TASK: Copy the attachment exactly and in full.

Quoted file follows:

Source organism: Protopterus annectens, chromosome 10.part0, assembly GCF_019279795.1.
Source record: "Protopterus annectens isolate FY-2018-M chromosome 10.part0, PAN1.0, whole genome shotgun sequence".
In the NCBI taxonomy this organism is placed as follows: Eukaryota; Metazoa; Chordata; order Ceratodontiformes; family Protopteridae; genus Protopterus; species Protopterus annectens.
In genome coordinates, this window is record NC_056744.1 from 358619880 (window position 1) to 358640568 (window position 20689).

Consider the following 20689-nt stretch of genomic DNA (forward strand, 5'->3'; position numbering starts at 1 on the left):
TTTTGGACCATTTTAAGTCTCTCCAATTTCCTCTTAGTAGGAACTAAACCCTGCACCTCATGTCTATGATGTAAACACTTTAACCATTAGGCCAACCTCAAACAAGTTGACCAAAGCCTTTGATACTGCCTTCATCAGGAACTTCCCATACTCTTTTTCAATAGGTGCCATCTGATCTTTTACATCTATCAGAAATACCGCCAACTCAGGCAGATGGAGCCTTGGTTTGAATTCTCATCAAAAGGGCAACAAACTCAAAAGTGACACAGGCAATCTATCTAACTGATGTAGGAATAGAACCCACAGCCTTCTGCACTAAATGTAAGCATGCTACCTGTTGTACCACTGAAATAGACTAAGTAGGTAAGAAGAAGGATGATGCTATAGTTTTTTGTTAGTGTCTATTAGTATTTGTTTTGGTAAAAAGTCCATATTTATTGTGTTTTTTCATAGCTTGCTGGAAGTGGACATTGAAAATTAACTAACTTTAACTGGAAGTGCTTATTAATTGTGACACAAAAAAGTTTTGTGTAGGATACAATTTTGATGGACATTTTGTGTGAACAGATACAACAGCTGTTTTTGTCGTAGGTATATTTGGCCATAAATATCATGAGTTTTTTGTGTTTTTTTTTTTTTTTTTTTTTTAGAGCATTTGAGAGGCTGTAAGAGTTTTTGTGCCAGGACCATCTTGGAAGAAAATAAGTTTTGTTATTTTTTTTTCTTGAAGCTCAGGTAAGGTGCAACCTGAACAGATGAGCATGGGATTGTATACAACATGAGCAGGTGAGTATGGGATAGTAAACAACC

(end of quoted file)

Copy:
Source organism: Protopterus annectens, chromosome 10.part0, assembly GCF_019279795.1.
Source record: "Protopterus annectens isolate FY-2018-M chromosome 10.part0, PAN1.0, whole genome shotgun sequence".
In the NCBI taxonomy this organism is placed as follows: Eukaryota; Metazoa; Chordata; order Ceratodontiformes; family Protopteridae; genus Protopterus; species Protopterus annectens.
In genome coordinates, this window is record NC_056744.1 from 358619880 (window position 1) to 358640568 (window position 20689).

Consider the following 20689-nt stretch of genomic DNA (forward strand, 5'->3'; position numbering starts at 1 on the left):
TTTTGGACCATTTTAAGTCTCTCCAATTTCCTCTTAGTAGGAACTAAACCCTGCACCTCATGTCTATGATGTAAACACTTTAACCATTAGGCCAACCTCAAACAAGTTGACCAAAGCCTTTGATACTGCCTTCATCAGGAACTTCCCATACTCTTTTTCAATAGGTGCCATCTGATCTTTTACATCTATCAGAAATACCGCCAACTCAGGCAGATGGAGCCTTGGTTTGAATTCTCATCAAAAGGGCAACAAACTCAAAAGTGACACAGGCAATCTATCTAACTGATGTAGGAATAGAACCCACAGCCTTCTGCACTAAATGTAAGCATGCTACCTGTTGTACCACTGAAATAGACTAAGTAGGTAAGAAGAAGGATGATGCTATAGTTTTTTGTTAGTGTCTATTAGTATTTGTTTTGGTAAAAAGTCCATATTTATTGTGTTTTTTCATAGCTTGCTGGAAGTGGACATTGAAAATTAACTAACTTTAACTGGAAGTGCTTATTAATTGTGACACAAAAAAGTTTTGTGTAGGATACAATTTTGATGGACATTTTGTGTGAACAGATACAACAGCTGTTTTTGTCGTAGGTATATTTGGCCATAAATATCATGAGTTTTTTGTGTTTTTTTTTTTTTTTTTTTTTTAGAGCATTTGAGAGGCTGTAAGAGTTTTTGTGCCAGGACCATCTTGGAAGAAAATAAGTTTTGTTATTTTTTTTTCTTGAAGCTCAGGTAAGGTGCAACCTGAACAGATGAGCATGGGATTGTATACAACATGAGCAGGTGAGTATGGGATAGTAAACAACC